Back to School With YLC

This piece is part of a series of "Back-to-School" blogs penned by our Youth Leadership Council members. Each blog highlights a different way to bring a conservation-focused mindset to campus.

Elizabeth Sherr, YLC Member

Summer has reached its peak -- say goodbye to your weekday barbeques, trips to the beach, and of course, worry-free netflix binges. The bittersweet time has come to leave family and home, but to also say hello to new classes and friends. Maybe you’re going to a college with a lot of familiar faces or, as was in my case, maybe you don’t know a single person going with you. Either way, every new school year serves as a new chapter in your life.

I remember having a butterflys-in-stomach type of feeling filled with nervousness and excitement as I looked out the window on the plane to Florida. The biggest transition was leaving a high school where everyone knew each other for a huge campus where the phrase “just a number” is stereotyped. I wondered, “How will I find myself in this sea of people?” I quickly made friends, but barely anyone I met was an environmental major. Wanting to make my passion for conservation matter, I looked into more ways to connect with my school, the School of Forest Resources and Conservation at University of Florida.

If you’re a fellow nature lover, here are a few tips to get involved and expand your environmental platform in college, and make a few great friends along the way.

  1. Visit your advisers and take the time to read their chain e-mails. They know the ins and outs of your school within the college, and their guidance can help you find an organization to join or an internship!    
    I received an e-mail from my advisor about an application for EarthEcho's Youth Leadership Council. I knew about the non-profit from high school, so the e-mail caught my eye. I applied, and now you’re reading my blog post as a YLC member! So you never know what you might come across. The opportunities are endless.
  2. Talk to your peers in your classes, you might find out that you share a passion or hobby with someone. Together, you can either start a club of your own, or have someone to join a club with!
    I met a friend who is a Marine Science major in one of my freshman classes and was so glad I finally found someone with similar career interests. She told me about a school club she joined, so I decided to attend the next meeting. Fast forward to the present, we’re both on the executive board of that club, the UF Surfrider Foundation. Together we participate in monthly beach clean-ups and more!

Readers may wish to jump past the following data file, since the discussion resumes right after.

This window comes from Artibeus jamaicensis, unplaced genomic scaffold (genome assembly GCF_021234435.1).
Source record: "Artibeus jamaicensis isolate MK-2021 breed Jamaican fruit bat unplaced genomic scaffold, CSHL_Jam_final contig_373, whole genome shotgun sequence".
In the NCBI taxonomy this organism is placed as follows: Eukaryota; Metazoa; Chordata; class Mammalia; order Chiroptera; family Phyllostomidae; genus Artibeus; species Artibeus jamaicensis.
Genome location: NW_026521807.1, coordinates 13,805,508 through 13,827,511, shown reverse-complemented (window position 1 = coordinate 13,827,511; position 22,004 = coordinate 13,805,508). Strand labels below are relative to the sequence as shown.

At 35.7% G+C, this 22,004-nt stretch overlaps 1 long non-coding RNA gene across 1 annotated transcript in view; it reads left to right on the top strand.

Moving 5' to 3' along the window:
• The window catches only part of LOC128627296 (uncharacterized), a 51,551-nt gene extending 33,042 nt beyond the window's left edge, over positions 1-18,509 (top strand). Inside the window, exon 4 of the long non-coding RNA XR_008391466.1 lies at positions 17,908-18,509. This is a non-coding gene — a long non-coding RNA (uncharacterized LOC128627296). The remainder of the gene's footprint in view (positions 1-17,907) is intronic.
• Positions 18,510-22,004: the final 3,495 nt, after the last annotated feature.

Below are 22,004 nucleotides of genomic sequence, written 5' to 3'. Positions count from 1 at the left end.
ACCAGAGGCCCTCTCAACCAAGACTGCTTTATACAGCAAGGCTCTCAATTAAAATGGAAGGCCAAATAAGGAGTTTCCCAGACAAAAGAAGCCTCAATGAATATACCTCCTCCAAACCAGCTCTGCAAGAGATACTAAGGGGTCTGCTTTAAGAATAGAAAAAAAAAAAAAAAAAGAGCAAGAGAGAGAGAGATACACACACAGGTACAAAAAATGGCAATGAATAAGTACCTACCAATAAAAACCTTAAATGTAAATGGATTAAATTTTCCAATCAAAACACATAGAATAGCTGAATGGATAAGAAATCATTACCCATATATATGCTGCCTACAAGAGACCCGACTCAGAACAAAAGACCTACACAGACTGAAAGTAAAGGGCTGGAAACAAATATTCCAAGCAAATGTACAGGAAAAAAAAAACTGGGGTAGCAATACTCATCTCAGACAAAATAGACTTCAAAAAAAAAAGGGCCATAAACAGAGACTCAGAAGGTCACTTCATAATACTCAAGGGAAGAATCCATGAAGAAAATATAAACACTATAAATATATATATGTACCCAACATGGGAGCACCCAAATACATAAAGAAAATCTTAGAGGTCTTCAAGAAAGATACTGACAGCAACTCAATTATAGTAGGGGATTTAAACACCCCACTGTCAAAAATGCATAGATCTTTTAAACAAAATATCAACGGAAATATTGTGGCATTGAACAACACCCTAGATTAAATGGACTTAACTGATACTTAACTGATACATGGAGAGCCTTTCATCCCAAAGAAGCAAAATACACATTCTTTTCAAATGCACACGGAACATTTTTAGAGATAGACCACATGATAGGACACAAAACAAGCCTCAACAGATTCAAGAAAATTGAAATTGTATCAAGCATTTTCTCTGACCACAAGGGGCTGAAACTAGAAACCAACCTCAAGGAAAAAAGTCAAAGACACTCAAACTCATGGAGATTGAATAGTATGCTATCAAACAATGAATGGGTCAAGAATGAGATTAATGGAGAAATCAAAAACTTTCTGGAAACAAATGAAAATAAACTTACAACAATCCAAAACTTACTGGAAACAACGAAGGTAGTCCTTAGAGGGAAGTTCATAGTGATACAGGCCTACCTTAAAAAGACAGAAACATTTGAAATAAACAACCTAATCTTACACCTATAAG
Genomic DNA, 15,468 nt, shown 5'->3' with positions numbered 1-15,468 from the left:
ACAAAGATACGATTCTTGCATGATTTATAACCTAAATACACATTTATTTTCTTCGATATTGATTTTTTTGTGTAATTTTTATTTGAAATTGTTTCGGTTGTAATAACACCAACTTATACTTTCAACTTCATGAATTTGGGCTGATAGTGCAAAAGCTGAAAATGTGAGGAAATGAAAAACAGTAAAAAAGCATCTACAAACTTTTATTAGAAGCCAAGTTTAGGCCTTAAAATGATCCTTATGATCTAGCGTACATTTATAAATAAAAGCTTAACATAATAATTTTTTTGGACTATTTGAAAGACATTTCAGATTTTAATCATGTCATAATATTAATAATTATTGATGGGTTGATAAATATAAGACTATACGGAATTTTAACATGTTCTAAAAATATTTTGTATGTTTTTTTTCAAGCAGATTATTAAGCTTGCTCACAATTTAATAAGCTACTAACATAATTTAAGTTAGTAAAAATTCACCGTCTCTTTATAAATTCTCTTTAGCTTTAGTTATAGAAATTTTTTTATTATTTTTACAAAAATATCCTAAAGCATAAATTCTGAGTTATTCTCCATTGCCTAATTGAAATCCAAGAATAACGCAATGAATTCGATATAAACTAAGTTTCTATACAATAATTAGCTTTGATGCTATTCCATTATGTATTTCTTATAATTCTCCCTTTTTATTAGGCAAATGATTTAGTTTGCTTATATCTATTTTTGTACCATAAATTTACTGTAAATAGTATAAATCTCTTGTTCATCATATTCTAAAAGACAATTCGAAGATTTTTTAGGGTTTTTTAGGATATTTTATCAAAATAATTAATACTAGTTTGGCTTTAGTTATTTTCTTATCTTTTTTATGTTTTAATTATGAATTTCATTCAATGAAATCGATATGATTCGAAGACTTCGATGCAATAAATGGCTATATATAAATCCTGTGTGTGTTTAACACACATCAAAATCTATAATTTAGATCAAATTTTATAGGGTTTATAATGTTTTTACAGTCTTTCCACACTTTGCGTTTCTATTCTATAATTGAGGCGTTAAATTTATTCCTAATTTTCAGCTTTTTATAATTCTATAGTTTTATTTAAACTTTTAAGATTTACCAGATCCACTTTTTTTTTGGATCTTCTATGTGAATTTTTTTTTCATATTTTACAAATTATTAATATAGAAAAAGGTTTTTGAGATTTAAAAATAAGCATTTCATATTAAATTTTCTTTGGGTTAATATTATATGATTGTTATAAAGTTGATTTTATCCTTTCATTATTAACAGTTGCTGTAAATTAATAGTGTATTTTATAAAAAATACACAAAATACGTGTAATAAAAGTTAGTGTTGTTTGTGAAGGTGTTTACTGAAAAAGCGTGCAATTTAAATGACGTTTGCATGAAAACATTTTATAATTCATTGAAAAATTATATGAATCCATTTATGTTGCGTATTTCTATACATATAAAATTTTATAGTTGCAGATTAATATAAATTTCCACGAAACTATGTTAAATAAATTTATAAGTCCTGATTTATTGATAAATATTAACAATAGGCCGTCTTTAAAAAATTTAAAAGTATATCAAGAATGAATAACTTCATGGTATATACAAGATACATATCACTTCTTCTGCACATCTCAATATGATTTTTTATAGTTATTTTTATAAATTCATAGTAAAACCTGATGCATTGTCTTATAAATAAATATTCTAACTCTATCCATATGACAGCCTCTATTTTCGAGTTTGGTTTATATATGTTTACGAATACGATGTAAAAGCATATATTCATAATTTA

3. Get to know your professors.
    Having connections with your professors can lead to promising letters of recommendation in the future and the potential of working on their research. An awesome summer internship opportunity might come your way and if it requires a letter from one of your professors, sitting in the back of a class with over thirty students won’t help you. Meeting with your professors at least once in the beginning of the semester will make it easier for you to approach them if you need help in the class or in other areas of academia.
  4. Explore your environment.
    I couldn’t stop gazing at Florida’s biodiversity as I walked around campus. The springs, palm trees, birds, and alligators displayed a completely different environment than what I was used to. I wanted to explore more of what Florida had to offer! I started typing words into the search box like, “UF nature/marine/camping club” and came across the UF Outdoor Adventure and Recreation Club (OAR). Their page had a list of camping, boating, and hiking trips. I didn’t know anyone going on my first trip, but I thought, why not try it out? I ended up going on an overnight backpacking trip to the Ocala National Forest, jumped into clear Florida springs for the first time, and improved my camping skills. I have gone on many more OAR trips and exploring my surroundings has made my wildlife classes more interesting because I am able to actually see what I am learning about! Forget about the fear of not knowing anyone because if it’s fun for you, you’ll have a great time and will make friends too.

By expressing environmental interests and combining them with those of my peers, I was able to expand not only my environmental platform, but also my leadership skills. Whether it's tabling outside the library for a petition or starting a new project idea with a club, you can be part of making a difference for your community. Any source of environmental action is powerful. This is your time to let your voice be heard, to take charge of where you want your future to go, and to make a difference so you can look back and be proud. Trust me and these four easy tips. I went from knowing no one to making new friends, environmental impacts in and out of campus by joining clubs and organizations, and most importantly, learned more about myself. Take advantage of what your school has to offer, and get excited to start anew.

How will you amplify your echo on campus? Let us know using #OurEcho on social media.